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Don't Expect Colorado Anti-Drilling Opponents to Pack Up, Says Industry

Two citizen-backed initiatives that could have put a major squeeze on Colorado's oil and natural gas industry may have failed to make the November ballot, but don't expect anti-drilling groups to give up. There will be a next time, industry professionals said at last week's Rocky Mountain Energy Summit in Denver.

During the annual Colorado Oil & Gas Association (COGA) meeting, most of the conference talk was about the stringent amendments, which basically would have prevented most new exploration and production in the energy-rich portions of the state. Colorado Gov. John Hickenlooper and other exploration and production executives said they expected the initiatives would fail (see Shale Daily, Aug. 26; Aug. 23). The Colorado Secretary of State’s office announced Monday that there were not enough signatures on the petitions for the restrictive Initiatives 75 and 78 to qualify for the November ballot (see related story).

But they also don't expect the attempts to be the final ones by environmental groups to curtail oil and gas operations. Asked what producers should do if the initiatives failed, Noble Energy Inc. Senior Vice President Chip Rimer, who oversees U.S. onshore operations, gave simple advice.

"Don't stop, keep educating," he told the audience last week. "We've educated our workforce, educated suppliers, gone out into the world. Work as much as you can to tell the story..." to show stakeholders the technology and the things being done to improve operations. "Help them understand how safe operations are, how we keep everything in the pipe.

"We can't stop now," and pretend that protesters won't attempt more constitutional amendments in the next election two years from now. "Keeping it in the ground is not the right answer," but the public has to understand why.

Bayswater Exploration & Production LLC CEO Steve Struna, a Denver native, said he hoped to see the day when the oil and gas industry "was just like any other manufacturing industry...accepted and a viable part of the state. This can be accomplished. It's not a trade off between environmentalists and natural resource development. We can have both."

Rimer served on Gov. John Hickenlooper's energy task force from 2014-2015, a disparate group that cobbled together agreements giving local governments more opportunities to work on energy development, among other things (see Shale Daily, Jan. 26). Once opponents of oil and gas drilling understood how many jobs and how much revenue were provided -- as well as environmental initiatives underway by operators, they were more amenable to exploration, he said.

Environmental groups have made the region ground zero in their quest to reduce drilling and increase renewables use. And Colorado's constitution is difficult but not impossible to amend. The number of signatures required for a successful petition to amend the constitution is equal to 5% of the total number of votes cast for the office of Colorado secretary of state in the preceding general election.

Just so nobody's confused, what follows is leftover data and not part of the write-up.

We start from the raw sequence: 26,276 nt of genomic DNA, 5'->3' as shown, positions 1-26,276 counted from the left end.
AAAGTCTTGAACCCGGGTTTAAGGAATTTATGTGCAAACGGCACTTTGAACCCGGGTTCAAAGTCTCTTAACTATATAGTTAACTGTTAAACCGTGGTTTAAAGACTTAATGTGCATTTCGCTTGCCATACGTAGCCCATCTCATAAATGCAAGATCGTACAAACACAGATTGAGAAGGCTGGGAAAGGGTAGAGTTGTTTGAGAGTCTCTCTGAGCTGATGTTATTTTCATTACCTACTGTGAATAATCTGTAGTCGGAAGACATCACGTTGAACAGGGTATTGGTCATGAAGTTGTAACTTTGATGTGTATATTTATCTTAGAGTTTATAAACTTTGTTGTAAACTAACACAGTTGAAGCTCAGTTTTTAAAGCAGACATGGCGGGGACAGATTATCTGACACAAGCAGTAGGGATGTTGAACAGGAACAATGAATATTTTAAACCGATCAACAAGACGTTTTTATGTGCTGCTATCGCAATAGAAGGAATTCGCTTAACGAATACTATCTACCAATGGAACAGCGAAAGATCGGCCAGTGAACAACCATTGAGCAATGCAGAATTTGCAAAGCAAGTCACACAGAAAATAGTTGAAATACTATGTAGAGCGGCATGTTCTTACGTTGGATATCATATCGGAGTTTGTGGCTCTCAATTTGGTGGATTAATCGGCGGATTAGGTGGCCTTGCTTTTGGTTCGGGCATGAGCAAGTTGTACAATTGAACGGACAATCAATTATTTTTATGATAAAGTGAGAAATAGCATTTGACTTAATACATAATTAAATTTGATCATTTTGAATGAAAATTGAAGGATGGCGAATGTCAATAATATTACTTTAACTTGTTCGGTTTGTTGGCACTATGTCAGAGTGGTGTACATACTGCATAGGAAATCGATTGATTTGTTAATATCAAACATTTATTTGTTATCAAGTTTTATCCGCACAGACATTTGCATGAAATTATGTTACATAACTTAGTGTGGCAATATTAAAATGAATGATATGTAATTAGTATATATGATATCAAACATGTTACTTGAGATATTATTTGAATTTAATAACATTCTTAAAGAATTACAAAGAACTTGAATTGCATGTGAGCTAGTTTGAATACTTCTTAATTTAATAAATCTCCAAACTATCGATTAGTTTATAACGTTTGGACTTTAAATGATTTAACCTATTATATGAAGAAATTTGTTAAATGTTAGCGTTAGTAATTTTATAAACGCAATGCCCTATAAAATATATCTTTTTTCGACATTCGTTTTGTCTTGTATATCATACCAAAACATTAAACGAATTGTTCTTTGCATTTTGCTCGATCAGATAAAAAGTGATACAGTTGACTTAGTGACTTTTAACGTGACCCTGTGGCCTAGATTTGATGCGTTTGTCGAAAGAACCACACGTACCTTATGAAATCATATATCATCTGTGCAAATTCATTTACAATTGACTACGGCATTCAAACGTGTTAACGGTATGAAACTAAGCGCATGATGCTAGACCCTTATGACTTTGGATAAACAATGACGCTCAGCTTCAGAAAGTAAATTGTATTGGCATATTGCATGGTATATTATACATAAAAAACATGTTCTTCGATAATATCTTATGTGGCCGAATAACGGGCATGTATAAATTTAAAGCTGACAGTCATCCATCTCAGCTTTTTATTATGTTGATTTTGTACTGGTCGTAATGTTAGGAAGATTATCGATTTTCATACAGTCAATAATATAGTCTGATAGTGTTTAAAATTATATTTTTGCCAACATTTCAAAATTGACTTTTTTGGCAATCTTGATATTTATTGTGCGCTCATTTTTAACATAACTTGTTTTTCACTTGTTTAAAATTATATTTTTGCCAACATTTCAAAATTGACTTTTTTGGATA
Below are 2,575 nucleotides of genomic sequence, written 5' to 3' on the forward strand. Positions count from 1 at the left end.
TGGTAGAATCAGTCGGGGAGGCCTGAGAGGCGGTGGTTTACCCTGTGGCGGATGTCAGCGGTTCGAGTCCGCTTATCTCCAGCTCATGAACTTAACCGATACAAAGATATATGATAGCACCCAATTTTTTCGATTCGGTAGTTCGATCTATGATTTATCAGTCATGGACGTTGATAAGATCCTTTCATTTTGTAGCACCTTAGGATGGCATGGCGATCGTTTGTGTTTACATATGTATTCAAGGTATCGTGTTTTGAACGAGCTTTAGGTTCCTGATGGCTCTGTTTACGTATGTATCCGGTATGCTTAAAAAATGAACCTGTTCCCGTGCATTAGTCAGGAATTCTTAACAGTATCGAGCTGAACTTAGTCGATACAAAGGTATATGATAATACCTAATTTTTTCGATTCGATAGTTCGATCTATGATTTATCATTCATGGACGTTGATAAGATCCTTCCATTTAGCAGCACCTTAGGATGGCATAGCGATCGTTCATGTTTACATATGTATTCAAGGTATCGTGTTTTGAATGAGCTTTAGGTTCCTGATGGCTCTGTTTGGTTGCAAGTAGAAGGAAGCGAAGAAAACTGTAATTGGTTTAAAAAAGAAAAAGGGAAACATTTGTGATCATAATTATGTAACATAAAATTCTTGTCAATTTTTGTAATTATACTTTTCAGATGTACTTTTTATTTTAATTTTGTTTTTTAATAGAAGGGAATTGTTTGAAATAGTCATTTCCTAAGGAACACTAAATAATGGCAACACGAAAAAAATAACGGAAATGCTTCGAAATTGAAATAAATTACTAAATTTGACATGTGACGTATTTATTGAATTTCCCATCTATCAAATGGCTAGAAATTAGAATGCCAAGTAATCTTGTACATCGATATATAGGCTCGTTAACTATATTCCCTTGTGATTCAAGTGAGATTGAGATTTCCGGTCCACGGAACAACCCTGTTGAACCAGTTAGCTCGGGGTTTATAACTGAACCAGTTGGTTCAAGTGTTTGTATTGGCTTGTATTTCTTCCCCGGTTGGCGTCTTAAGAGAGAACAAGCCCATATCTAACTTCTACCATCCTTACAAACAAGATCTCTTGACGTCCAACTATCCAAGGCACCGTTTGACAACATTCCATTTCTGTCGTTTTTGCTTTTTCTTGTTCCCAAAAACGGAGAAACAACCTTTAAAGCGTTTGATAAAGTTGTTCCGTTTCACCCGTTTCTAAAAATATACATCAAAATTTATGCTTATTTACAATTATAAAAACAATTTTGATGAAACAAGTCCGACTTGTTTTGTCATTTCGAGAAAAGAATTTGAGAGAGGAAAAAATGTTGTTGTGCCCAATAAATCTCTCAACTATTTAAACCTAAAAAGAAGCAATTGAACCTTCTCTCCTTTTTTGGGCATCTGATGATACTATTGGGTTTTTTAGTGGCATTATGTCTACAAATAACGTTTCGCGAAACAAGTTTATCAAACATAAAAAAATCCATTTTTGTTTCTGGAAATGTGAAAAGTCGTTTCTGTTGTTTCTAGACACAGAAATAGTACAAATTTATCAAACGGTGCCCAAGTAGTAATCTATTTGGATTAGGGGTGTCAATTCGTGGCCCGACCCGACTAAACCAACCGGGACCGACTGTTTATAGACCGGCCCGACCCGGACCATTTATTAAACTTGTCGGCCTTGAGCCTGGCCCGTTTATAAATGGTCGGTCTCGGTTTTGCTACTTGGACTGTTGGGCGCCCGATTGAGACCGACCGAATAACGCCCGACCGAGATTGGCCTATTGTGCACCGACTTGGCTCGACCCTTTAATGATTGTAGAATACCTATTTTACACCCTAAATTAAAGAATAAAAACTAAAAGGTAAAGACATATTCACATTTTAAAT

While the oil and gas industry continues to be a leading employer and source of tax revenue, the state also has been a mecca for new residents in recent years, many of whom are fighting for more renewable energy.

"Since 1910, we've had 220 amendments," Rimer said. However, the average number of amendments has jumped in the last 20 years, reaching about 40 per decade.

The energy industry of late has been in the crosshairs. Rimer, based in Denver, said there are days when he wants to "run back to Texas," where the regulatory regime is more producer friendly.

"For Noble, it's not a quick fix," he told the COGA audience. "It's not going to happen overnight. It's a long period of time...You have to educate the public about what your oil and gas values are...Make sure the public is educated...The polling says three out of four are in favor of oil and gas, and you have to make sure [opponents] understand that."

From being part of a lot of focus groups, Rimer said he was surprised how little understanding there is by the public of the role of oil and gas in people's lives.

"The onus is on ourselves to educate the people," he said. "We've done a poor job...We've lost a generation that don't trust us." The learning process has to start at the elementary school level "all the way to college" to stress the importance of oil and gas and how industry revenue positively impacts the region's tax base, the schools and the roads.

Rimer advised the industry participants to be actively involved in COGA and to "stay on message. Don't confuse the public."

Transparency also is key, he said. Build it with the stakeholders early in the process and stay connected. "We want to get out and make sure they clearly understand" what a project will entail.

"We are part of the ecological system," Rimer said. Stress to the public "the 'Three E's,' the energy we need, the economy we want and the environment we value."

Struna said the best avenue to educate is "face to face outreach" versus advertising. For example, his company provides financial support for the Colorado State University's Engineering Career Fair, which gives management the opportunity to connect with young people -- and in particular with young voters.

Bayswater also collaborates with affected stakeholders as early as possible, "primarily around neighborhoods, open houses when we are getting ready to commence drilling activities. We talk to all the neighbors."

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